Sean Buvala Teen Storyteller Advice

teenage boys pants son while walkingI’ve been working with some folks lately who feel challenged to tell to certain audiences, especially doing teen storyteller gigs. Here’s a bit of a quote from our “How to Be a Storyteller” book which we released a number of years ago. The advice I have for those who work with teens still applies today. Some thoughts about getting past the image that some older kids have about listening to a storyteller.

2. Expect that you will need to challenge the storyteller stereotype.

Here is where you need to be aware of a challenge. Storytelling, at least in my part of the world, is still perceived by both adults and adolescents as something that the “little kids” get at the library or is the bedtime ritual for preschool-aged children. When you are telling for adolescents, I want you to lead off with your best “you really have no idea what I am going to tell you” type of story.

For example, I specialize in telling folk and fairytales, especially from the Grimm Brothers. Trust me, when I tell this to an audience of adolescents, their eyes begin to roll back into their heads as they proleptically pass out from the potential for boredom. So, I will lead my teen programs with a darker Grimm tale such as “Seven Ravens,” where the young heroine, whose brothers have been turned into ravens, must pass bravely through the threats of being eaten by the moon and sun only to find that she must cut off her finger in order to save her feathery siblings. Told well, adolescents (both boys and girls) in the seats begin to squirm and shake their heads as the knife makes its first appearance. Because I use a lot of foreshadowing, the self-mutilation soon is enough to shake any remnants of this-is-like-story-time thinking from these young minds.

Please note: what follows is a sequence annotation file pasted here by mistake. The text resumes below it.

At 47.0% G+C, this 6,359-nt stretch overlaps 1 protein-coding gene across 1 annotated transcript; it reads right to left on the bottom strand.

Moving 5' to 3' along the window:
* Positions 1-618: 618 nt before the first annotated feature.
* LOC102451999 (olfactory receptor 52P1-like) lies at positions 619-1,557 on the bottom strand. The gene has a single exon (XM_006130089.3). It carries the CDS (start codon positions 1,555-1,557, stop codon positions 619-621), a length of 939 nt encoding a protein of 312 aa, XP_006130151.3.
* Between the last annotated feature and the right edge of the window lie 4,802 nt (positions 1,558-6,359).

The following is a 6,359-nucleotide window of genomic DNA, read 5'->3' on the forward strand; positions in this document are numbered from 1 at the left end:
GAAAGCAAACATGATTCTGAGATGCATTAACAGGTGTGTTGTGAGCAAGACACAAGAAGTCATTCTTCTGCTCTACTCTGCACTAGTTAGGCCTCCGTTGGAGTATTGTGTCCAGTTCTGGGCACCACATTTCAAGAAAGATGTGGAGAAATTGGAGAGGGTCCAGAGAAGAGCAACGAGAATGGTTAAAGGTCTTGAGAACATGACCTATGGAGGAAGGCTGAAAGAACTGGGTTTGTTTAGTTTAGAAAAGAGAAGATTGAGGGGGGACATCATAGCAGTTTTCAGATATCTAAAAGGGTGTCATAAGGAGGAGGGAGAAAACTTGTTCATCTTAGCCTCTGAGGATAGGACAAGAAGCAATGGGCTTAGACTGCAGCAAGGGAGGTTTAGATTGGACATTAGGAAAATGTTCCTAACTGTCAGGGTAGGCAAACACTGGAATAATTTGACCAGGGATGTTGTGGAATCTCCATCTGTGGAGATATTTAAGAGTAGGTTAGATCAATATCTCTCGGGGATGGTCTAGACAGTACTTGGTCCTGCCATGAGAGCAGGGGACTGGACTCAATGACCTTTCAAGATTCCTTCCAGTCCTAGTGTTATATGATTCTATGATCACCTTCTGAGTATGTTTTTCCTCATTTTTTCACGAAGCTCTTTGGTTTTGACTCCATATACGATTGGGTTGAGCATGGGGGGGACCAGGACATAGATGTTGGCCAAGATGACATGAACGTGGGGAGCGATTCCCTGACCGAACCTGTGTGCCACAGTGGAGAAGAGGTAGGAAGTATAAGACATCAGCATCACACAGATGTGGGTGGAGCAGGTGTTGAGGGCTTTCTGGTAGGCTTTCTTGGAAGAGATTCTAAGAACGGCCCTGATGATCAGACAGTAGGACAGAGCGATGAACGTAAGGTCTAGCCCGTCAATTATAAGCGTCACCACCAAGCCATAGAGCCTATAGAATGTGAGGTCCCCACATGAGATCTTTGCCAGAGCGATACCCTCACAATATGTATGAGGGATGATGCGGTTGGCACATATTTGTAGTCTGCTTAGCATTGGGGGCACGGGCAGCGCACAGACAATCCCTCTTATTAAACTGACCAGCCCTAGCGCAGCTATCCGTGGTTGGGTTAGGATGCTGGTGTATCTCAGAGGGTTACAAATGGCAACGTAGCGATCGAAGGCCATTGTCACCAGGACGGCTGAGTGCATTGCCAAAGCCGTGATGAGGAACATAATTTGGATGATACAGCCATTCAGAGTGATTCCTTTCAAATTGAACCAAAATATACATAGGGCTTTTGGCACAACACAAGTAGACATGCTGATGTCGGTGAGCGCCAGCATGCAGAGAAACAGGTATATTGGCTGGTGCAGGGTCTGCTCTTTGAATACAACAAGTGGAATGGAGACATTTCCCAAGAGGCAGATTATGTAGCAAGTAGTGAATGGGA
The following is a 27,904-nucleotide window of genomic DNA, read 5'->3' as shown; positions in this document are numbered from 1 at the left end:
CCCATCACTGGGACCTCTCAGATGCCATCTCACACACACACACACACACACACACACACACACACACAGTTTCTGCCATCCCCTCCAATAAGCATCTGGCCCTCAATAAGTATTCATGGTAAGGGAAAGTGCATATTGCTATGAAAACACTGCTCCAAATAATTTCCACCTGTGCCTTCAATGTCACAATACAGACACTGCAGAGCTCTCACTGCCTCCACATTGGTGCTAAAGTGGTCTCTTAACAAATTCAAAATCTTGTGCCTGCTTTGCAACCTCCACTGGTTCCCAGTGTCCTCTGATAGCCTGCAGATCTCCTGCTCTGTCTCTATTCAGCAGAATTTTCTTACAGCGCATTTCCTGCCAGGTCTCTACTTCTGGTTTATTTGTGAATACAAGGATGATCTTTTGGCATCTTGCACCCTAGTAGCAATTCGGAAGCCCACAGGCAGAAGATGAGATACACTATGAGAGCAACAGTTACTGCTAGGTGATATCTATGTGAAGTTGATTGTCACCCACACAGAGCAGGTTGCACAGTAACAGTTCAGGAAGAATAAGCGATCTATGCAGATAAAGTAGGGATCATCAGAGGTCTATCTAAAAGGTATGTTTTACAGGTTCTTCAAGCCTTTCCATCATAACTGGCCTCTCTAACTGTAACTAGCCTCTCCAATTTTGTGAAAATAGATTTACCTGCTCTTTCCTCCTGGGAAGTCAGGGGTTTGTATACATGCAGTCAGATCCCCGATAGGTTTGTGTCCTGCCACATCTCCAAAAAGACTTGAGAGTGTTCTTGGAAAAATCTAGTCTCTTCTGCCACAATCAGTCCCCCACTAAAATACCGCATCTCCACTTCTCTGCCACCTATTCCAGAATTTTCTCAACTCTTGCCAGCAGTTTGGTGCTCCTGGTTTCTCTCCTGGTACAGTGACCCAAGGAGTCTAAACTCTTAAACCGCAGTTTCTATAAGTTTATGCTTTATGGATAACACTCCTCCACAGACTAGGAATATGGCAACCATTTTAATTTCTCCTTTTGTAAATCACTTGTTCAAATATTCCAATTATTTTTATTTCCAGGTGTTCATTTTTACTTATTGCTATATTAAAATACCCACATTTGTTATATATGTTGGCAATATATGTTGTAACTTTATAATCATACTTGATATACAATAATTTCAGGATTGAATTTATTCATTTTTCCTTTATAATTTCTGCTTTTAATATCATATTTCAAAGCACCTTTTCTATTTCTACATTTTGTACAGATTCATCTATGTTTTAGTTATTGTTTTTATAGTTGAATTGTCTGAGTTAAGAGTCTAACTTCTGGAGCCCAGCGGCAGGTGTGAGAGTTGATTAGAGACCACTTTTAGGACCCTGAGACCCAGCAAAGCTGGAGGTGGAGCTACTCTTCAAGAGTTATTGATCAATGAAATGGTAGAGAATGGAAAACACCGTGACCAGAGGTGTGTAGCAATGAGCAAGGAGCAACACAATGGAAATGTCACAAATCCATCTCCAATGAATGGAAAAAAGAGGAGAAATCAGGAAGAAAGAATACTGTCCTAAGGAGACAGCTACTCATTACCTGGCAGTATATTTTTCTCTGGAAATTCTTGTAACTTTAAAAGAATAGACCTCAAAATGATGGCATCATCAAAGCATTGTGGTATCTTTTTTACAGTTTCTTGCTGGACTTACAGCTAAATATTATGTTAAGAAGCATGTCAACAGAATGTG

I told this story of loyalty-to-one’s-family once at a festival in Canada where two very-trendy teenage women kept hiding behind their hands for fear of what might happen next in the story. It was truly a stereotype-busting moment that let my storytelling move past “this is kiddie stuff” to “let’s hear what else he’s got.”

Once you have their attention with a strong and unusual opening, you can usually move into stories that are more complex. However, please, do not take your work or your storytelling too seriously. Keep plenty of funny stories in your program, tossing in one or more of the stories in the genre of “Seven Ravens” just to keep them on their metaphorical toes.

Every audience you may encounter will have some resisters in it. Look past the stereotypes when you can and do the best presentations you know how to do. Even with big kids, you can still reach them, help them to think or just scare them out of their pants. Tell your best.

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Photo by David Larivière on Unsplash